“What do you think of these annuities?” Mel asked. “An insurance guy I know is advising us to transfer all of our remaining IRAs into these two investments, and I’m not confident it’s the right approach for us.” Since these annuities didn’t look appropriate for Mel and Ginny, I figured the annuity salesman’s rationale was the big commissions he would earn on the sales.
June and Joe are 73 and 75 respectively. They are happily retired and still living in the home where they raised their three children. Like many people their age, they panicked in the 2008 financial crisis and reallocated much of their portfolio out of stocks—and never got back in. As a result, they do not have an abundance of assets.
“Do you understand this investment?” I asked Betsy. My youngish 65-year-old client looked back at me with a quizzical expression. I was explaining Betsy’s portfolio holdings and, unfortunately, her broker, someone she thought was acting in her best interest, had taken advantage of her. She had no idea how this particular security operated; worse still, she lacked a clear understanding of most of what was in her portfolio. She just bought what her broker recommended. “He was such a nice guy,” she volunteered.
As I study for my Retirement Income Certified Professional certification, I often read about visualization. Research has shown time and again that visualization is key to financial success, or any success for that matter, especially for older adults. What is visualization? Basically it means picturing in your head or on paper images of your goals. I am a believer in visualization not just because of the research, but because it has worked well for me at various important points in my life.
“I am 62 years old, and have worked hard all my life–I’m tired,” Joe explained at the start of our conversation about retiring. His song is a familiar one. There is just something about the early 60’s that screams, “time to retire.” When age 65 rolls around many feel entitled to call it a day regardless of whether they are financially ready or not. The problem is that only 48% are in financial shape to do so.
Risk is a funny thing. Everyone perceives it differently. For example, I would never go bungee jumping, but I know a bungee jumper who is scared of the stock market and keeps all his money in cash.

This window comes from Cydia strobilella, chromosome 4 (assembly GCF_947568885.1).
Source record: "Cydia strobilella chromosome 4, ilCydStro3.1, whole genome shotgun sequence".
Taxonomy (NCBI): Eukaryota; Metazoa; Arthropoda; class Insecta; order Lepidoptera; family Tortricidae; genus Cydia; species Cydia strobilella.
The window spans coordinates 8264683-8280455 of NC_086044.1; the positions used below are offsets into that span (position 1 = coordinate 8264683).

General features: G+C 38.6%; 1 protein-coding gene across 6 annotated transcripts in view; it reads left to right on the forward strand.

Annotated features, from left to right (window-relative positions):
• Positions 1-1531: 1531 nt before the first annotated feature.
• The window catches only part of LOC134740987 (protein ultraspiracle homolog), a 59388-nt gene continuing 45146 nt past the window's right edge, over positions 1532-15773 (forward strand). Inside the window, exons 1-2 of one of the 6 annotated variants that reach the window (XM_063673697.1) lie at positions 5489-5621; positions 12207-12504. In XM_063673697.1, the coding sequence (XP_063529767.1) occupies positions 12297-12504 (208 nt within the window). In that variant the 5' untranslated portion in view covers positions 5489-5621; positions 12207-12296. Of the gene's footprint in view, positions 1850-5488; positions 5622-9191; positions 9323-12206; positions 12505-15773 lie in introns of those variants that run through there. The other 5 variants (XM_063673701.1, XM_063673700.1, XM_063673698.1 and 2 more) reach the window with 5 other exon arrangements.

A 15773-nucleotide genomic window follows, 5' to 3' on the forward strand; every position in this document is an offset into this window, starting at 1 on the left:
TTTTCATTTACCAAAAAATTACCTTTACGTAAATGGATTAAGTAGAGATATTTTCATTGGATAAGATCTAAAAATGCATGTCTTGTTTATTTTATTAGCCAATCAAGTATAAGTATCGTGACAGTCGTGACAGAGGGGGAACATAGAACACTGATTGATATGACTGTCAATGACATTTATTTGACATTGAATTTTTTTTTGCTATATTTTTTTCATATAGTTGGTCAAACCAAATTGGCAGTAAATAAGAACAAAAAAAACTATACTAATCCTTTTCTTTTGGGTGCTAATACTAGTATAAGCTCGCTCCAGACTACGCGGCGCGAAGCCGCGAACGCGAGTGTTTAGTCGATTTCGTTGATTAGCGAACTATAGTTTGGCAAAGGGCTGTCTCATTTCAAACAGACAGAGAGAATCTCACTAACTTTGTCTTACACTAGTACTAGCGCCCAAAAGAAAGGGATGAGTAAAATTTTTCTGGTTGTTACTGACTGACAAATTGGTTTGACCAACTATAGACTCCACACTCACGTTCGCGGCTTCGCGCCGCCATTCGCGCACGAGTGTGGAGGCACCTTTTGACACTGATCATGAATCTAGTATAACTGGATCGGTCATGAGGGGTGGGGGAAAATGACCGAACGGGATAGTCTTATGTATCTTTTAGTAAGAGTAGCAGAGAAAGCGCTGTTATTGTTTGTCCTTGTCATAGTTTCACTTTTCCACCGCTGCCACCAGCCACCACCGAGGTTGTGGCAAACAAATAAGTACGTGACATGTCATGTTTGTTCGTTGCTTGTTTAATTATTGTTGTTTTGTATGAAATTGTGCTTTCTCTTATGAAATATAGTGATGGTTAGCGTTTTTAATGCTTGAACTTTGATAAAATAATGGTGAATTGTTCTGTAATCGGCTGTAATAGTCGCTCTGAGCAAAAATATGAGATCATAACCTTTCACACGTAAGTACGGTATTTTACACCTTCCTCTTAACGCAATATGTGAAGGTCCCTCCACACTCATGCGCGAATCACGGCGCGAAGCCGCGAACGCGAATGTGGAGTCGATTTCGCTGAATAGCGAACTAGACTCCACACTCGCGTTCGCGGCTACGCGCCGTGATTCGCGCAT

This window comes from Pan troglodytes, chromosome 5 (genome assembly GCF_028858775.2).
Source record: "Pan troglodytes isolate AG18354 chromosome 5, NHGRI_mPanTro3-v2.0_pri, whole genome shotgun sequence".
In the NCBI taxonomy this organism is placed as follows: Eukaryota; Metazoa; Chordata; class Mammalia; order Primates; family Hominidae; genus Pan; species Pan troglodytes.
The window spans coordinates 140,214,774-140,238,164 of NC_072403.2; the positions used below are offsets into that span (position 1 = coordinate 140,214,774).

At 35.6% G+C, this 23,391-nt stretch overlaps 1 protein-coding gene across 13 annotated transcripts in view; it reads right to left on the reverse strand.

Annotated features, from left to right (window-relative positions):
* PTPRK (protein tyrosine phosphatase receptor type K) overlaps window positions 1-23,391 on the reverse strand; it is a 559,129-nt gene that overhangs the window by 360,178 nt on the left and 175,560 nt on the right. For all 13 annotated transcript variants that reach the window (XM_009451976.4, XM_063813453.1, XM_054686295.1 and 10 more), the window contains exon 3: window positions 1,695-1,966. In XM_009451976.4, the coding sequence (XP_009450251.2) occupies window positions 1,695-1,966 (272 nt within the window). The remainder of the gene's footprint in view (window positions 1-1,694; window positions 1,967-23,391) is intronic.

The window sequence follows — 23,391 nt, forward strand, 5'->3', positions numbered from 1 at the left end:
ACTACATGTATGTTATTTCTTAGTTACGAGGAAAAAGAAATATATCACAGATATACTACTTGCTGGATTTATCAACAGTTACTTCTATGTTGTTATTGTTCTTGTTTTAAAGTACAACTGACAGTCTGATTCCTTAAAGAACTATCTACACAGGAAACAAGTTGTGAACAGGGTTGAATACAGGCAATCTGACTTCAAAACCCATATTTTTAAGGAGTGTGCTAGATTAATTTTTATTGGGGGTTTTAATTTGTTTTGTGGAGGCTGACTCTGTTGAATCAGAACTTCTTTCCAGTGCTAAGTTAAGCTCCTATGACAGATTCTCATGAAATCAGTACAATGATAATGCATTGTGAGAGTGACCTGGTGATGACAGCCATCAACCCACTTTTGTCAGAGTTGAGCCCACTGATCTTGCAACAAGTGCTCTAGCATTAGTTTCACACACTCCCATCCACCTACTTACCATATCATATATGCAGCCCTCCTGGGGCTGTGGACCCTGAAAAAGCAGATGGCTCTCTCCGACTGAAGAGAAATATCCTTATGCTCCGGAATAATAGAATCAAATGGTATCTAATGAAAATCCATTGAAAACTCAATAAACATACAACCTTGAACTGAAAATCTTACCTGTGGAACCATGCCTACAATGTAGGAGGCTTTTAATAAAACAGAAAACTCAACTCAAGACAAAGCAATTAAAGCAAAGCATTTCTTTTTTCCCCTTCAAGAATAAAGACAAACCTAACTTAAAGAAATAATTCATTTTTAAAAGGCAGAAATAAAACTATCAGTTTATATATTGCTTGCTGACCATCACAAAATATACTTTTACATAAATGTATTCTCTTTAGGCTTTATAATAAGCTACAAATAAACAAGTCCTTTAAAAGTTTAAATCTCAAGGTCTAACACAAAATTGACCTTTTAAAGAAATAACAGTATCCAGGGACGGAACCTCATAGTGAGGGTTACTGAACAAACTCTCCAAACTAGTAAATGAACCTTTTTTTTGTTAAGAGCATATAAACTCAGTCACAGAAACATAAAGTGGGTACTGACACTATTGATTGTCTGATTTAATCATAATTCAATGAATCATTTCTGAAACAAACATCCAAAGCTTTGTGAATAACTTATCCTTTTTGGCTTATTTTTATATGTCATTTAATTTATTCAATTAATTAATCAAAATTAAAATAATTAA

As a fee-only financial advisor I know that the perception, understanding, and realization of risk is of the utmost importance when investing, whether for retirement or fun. It is vital to be become aware of the risks that aren’t obvious as well as to not over exaggerate the ones that are.
“Would you believe Matt gave $60,000 to the school capital campaign?” said my friend Beth. We were catching up after being out of touch for years and these were the first words out of Beth’s mouth after she learned I was a fee-only financial advisor. She elaborated on the gift by saying that her husband Matt had just cashed in on some of his stock gains and they had a pool of cash sitting around.
Your interpretation: Wow! Those people are lucky to have so much money that they can gift $60,000.
Why “take the money and run” may be your best strategy at work
I remember the first time the markets slapped me hard like it was yesterday—the sinking feeling in my stomach, the nausea, the disbelief with which I stared at my Bloomberg screen. The employment numbers had just been released and my first interest rate option position was tanking. I had planned to be the new hot shot. I had been so confident. I knew what the markets were going to do. Why couldn’t everyone else see what I saw? It was so obvious. What an idiot I was. The risk was staring me in the face all along, but I never really expected the downside to materialize for me!
Making a hard decision now is easier than you think.
There is nothing like the fear factor to motivate one to take action. I finally made an executive decision and purchased long term care insurance (LTCi). The possible need for long term care has weighed on my mind for years. If they had purchased policies, my mother, grandmothers, and grandfathers would have accessed them. Family health history should be one of the first considerations when pondering LTCi, and mine, unfortunately, is abysmal. As a fee-only financial planner, I have seen first-hand how a long term care event can decimate an otherwise healthy financial plan, and I am running scared.
Harnessing your deal hunting skills to score investment bargains
Ah, January! The month of sales. The shop windows are all advertising 60 and 70 percent off. I get daily emails filled with deals on everything from apparel to car parts. Who doesn’t love a sale? They can dramatically shift the value equation—getting more stuff for less money. We as Americans have become highly skilled at navigating the retail system to score big bargains. My husband came home from the grocery store the other day on a value high after a particularly successful hunt: he purchased Italian sausage that was not only on special by the manufacturer for 20% off, but the store was offering an additional 30% discount, and, because the sausage was close its expiration date, the manager tagged it with a $2 off at the register coupon. Wow! I felt like the store was going to pay him to take the sausage.